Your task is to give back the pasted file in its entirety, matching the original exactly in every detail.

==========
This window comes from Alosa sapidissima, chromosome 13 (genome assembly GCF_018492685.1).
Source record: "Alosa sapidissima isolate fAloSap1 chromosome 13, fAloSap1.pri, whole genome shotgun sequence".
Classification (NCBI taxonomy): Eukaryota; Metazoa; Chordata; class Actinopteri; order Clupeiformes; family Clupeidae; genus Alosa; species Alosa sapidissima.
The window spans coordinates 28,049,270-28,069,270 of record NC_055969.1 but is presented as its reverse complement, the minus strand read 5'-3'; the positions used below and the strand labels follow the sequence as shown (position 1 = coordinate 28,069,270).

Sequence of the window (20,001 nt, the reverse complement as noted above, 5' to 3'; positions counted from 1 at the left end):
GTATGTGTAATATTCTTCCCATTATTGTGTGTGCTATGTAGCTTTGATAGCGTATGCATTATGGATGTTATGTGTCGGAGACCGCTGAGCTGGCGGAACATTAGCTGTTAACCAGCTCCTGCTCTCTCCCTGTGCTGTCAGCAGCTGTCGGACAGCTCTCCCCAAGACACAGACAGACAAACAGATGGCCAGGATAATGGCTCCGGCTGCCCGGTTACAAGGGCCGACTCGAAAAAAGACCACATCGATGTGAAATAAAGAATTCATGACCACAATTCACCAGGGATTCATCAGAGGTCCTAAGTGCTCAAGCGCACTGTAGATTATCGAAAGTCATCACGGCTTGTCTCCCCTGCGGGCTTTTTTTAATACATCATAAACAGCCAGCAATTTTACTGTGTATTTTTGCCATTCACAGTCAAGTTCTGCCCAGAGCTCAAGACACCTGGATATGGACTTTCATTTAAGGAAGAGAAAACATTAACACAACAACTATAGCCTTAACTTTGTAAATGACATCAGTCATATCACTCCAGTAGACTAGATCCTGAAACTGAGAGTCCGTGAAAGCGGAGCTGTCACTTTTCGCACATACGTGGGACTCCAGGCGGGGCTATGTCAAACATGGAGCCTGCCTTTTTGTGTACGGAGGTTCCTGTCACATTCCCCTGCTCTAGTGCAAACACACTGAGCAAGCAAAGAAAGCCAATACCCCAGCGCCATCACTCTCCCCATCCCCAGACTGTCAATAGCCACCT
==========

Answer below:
This window comes from Alosa sapidissima, chromosome 13 (genome assembly GCF_018492685.1).
Source record: "Alosa sapidissima isolate fAloSap1 chromosome 13, fAloSap1.pri, whole genome shotgun sequence".
Classification (NCBI taxonomy): Eukaryota; Metazoa; Chordata; class Actinopteri; order Clupeiformes; family Clupeidae; genus Alosa; species Alosa sapidissima.
The window spans coordinates 28,049,270-28,069,270 of record NC_055969.1 but is presented as its reverse complement, the minus strand read 5'-3'; the positions used below and the strand labels follow the sequence as shown (position 1 = coordinate 28,069,270).

Sequence of the window (20,001 nt, the reverse complement as noted above, 5' to 3'; positions counted from 1 at the left end):
GTATGTGTAATATTCTTCCCATTATTGTGTGTGCTATGTAGCTTTGATAGCGTATGCATTATGGATGTTATGTGTCGGAGACCGCTGAGCTGGCGGAACATTAGCTGTTAACCAGCTCCTGCTCTCTCCCTGTGCTGTCAGCAGCTGTCGGACAGCTCTCCCCAAGACACAGACAGACAAACAGATGGCCAGGATAATGGCTCCGGCTGCCCGGTTACAAGGGCCGACTCGAAAAAAGACCACATCGATGTGAAATAAAGAATTCATGACCACAATTCACCAGGGATTCATCAGAGGTCCTAAGTGCTCAAGCGCACTGTAGATTATCGAAAGTCATCACGGCTTGTCTCCCCTGCGGGCTTTTTTTAATACATCATAAACAGCCAGCAATTTTACTGTGTATTTTTGCCATTCACAGTCAAGTTCTGCCCAGAGCTCAAGACACCTGGATATGGACTTTCATTTAAGGAAGAGAAAACATTAACACAACAACTATAGCCTTAACTTTGTAAATGACATCAGTCATATCACTCCAGTAGACTAGATCCTGAAACTGAGAGTCCGTGAAAGCGGAGCTGTCACTTTTCGCACATACGTGGGACTCCAGGCGGGGCTATGTCAAACATGGAGCCTGCCTTTTTGTGTACGGAGGTTCCTGTCACATTCCCCTGCTCTAGTGCAAACACACTGAGCAAGCAAAGAAAGCCAATACCCCAGCGCCATCACTCTCCCCATCCCCAGACTGTCAATAGCCACCT